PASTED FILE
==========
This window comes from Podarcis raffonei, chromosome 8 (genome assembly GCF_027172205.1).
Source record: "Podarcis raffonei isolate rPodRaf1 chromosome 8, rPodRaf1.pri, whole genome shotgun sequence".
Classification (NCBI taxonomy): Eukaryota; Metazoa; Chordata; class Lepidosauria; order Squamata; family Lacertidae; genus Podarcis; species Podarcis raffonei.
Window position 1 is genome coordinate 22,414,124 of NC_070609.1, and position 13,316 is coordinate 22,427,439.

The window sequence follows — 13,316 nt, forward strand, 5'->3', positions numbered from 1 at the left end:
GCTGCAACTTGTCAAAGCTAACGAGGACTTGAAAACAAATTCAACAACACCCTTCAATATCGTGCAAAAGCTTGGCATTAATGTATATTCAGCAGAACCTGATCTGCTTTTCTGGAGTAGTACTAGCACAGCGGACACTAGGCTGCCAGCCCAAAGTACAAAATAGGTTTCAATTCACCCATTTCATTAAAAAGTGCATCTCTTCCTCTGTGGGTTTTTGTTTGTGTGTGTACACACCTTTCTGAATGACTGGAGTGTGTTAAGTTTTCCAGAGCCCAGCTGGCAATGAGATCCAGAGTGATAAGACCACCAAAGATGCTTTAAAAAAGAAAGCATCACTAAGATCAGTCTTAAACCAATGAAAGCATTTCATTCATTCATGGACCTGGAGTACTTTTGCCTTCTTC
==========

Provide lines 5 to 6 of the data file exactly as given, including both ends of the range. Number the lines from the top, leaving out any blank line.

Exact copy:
The window sequence follows — 13,316 nt, forward strand, 5'->3', positions numbered from 1 at the left end:
GCTGCAACTTGTCAAAGCTAACGAGGACTTGAAAACAAATTCAACAACACCCTTCAATATCGTGCAAAAGCTTGGCATTAATGTATATTCAGCAGAACCTGATCTGCTTTTCTGGAGTAGTACTAGCACAGCGGACACTAGGCTGCCAGCCCAAAGTACAAAATAGGTTTCAATTCACCCATTTCATTAAAAAGTGCATCTCTTCCTCTGTGGGTTTTTGTTTGTGTGTGTACACACCTTTCTGAATGACTGGAGTGTGTTAAGTTTTCCAGAGCCCAGCTGGCAATGAGATCCAGAGTGATAAGACCACCAAAGATGCTTTAAAAAAGAAAGCATCACTAAGATCAGTCTTAAACCAATGAAAGCATTTCATTCATTCATGGACCTGGAGTACTTTTGCCTTCTTC